poet

Mark McMorris

Mark McMorris was born in Kingston, Jamaica, in 1960. He holds several degrees from Brown University, including an M.A. in Creative Writing (Poetry), an M.A. in Greek and Latin Studies, an M.A. Comparative Literature, and a Ph.D. in Comparative Literature.

His collections of poetry include Entrepôt (Coffee House Press, 2010); The Café at Light (Roof Books, 2004); The Blaze of the Poui (2003), which was selected by C. D. Wright for the 2002 Contemporary Poetry Series and was also a finalist for the Lenore Marshall Poetry Prize; The Black Reeds(1997), winner of the Contemporary Poetry Series prize from the University of Georgia Press; Moth-Wings(1996), and Palinurus Suite(1992).

McMorris's critical writing has appeared in Poetry and Pedagogy: The Challenge of the Contemporary, Xcp: Crosscultural Poetics, Tripwire, and The Journal of Commonwealth and Postcolonial Studies. His fiction has appeared in publications such as Ancestral House: The Black Short Story in the Americas and Europe, Callaloo, Conjunctions, and elsewhere.

A two-time winner of the Contemporary Poetry Series, McMorris has been the recipient of various honors, including The Gertrude Stein Award in Innovative American Poetry. He also received two nominations for the Pushcart Prize and was a finalist for the National Poetry Series in 1999 and 2000.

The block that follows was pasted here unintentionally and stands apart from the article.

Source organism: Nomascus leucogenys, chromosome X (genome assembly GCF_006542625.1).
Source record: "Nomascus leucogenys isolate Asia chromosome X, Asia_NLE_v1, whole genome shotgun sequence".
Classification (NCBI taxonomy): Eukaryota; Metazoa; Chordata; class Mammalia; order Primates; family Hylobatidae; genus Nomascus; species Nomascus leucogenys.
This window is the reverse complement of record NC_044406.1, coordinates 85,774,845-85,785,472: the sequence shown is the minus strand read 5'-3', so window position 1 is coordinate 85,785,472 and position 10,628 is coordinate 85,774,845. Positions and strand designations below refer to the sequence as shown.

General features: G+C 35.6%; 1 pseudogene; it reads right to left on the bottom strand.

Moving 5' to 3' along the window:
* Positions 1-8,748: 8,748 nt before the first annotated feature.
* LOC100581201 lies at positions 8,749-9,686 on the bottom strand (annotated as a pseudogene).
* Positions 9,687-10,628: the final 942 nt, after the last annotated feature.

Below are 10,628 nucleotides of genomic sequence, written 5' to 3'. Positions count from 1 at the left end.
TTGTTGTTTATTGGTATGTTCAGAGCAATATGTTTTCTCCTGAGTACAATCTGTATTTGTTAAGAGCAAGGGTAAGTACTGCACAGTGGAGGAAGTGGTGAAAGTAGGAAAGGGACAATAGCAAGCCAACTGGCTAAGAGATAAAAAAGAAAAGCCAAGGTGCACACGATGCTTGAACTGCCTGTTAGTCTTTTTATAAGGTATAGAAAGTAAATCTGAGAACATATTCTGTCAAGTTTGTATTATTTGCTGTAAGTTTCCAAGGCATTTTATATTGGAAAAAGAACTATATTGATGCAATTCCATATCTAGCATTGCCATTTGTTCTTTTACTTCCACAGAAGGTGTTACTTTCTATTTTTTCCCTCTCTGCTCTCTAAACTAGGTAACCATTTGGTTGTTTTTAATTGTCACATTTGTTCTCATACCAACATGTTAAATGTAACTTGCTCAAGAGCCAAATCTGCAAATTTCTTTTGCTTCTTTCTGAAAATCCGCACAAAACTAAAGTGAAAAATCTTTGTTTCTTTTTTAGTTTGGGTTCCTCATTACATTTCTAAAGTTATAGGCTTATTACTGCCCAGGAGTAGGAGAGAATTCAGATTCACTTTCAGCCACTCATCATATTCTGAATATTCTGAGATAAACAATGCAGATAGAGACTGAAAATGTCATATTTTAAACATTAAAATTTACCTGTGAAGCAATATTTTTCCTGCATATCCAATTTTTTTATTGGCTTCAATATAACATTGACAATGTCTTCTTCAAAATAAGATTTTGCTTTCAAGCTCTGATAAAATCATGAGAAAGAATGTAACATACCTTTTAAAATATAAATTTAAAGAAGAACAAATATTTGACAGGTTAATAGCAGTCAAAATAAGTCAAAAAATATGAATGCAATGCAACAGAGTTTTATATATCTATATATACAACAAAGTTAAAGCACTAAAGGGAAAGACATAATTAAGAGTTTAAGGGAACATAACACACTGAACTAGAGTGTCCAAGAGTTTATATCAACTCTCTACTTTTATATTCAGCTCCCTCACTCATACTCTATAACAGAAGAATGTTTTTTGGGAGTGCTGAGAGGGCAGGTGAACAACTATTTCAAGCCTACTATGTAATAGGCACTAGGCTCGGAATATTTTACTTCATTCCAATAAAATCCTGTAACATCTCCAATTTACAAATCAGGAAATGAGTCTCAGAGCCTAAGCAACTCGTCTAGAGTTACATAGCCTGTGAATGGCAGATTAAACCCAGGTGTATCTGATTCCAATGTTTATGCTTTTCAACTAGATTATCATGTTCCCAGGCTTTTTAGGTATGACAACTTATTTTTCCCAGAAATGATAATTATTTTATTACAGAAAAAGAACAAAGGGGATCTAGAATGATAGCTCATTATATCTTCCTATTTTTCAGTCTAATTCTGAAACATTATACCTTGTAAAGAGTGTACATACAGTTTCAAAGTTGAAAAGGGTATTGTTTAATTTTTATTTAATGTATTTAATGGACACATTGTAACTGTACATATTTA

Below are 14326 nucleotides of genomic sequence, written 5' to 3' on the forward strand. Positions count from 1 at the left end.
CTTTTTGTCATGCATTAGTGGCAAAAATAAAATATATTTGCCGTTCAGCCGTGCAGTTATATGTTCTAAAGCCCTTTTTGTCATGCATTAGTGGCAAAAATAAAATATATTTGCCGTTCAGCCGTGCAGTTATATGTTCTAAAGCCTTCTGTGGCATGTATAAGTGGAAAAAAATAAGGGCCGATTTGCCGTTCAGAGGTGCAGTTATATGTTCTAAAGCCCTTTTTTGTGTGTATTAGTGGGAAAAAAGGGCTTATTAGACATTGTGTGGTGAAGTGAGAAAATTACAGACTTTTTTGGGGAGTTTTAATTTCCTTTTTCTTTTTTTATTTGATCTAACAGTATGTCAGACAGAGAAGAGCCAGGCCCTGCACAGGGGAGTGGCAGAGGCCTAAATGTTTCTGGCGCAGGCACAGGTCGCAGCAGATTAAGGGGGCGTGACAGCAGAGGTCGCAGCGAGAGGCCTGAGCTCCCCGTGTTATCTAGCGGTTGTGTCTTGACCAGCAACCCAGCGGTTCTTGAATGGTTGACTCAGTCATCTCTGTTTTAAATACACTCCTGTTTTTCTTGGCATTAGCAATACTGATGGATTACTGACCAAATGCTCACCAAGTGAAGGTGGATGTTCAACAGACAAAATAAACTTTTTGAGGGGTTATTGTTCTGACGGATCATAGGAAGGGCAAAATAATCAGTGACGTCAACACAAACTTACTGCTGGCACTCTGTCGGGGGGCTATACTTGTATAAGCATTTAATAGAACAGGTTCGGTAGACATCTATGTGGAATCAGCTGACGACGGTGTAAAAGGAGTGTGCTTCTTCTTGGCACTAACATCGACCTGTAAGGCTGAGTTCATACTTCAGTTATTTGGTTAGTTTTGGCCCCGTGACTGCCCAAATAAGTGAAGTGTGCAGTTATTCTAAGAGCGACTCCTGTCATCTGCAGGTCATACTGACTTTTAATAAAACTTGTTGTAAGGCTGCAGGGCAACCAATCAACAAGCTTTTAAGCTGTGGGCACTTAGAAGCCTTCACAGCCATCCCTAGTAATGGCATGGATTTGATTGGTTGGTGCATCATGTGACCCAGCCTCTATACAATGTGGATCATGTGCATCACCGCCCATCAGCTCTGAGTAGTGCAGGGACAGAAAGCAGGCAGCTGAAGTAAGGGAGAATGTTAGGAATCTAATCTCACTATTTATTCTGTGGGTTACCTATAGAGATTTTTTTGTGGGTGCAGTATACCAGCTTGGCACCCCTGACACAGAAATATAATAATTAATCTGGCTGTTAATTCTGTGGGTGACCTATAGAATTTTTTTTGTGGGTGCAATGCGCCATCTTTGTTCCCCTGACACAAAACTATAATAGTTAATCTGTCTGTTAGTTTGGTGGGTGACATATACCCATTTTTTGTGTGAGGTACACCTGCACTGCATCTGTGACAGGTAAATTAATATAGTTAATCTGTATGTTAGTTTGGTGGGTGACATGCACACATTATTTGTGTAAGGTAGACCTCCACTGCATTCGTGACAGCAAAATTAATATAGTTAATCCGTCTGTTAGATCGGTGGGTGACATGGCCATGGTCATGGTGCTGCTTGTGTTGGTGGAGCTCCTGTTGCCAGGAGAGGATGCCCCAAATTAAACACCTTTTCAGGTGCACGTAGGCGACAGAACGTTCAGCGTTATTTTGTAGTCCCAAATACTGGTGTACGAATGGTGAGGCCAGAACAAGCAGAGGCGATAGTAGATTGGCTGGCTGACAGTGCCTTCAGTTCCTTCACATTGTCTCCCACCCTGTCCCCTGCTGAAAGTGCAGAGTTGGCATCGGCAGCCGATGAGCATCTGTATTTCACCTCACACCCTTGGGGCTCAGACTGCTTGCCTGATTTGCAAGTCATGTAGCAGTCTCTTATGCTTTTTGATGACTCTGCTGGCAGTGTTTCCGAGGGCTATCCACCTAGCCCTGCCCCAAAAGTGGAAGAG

He has taught at Brown University and University of California, Berkeley, where he served as the Roberta C. Holloway Visiting Professor. He is an Associate Professor at Georgetown University, where he has taught since 1997 and serves as Director of the University's Lannan Literary Programs.

by this poet

poem
The wound cannot close; language is a formal exit
is what exits from the wound it documents.
The wound is deaf to what it makes; is deaf
to exit and to all, and that is its durable self,
to be a mayhem that torments a city. The sound
comes first and then the word like a wave
lightning and then thunder, a glance
poem

Soon the rushlights will go out in the flesh
of sympathetic bodies once close to my own hand
and I will go to my hammock, thinking of little
except the numbness that alone makes bearable
the wind's twisting. I want atoms to separate
like hairs or dust onto the heads of my daughters
poem

If poetry is not bread

to fortify the righteous

is it because we miss

in it the savor of contest

the whisper of blessing

over a martyr's name

the light of sacral plans

to take the citadel once

and for all, or give it up?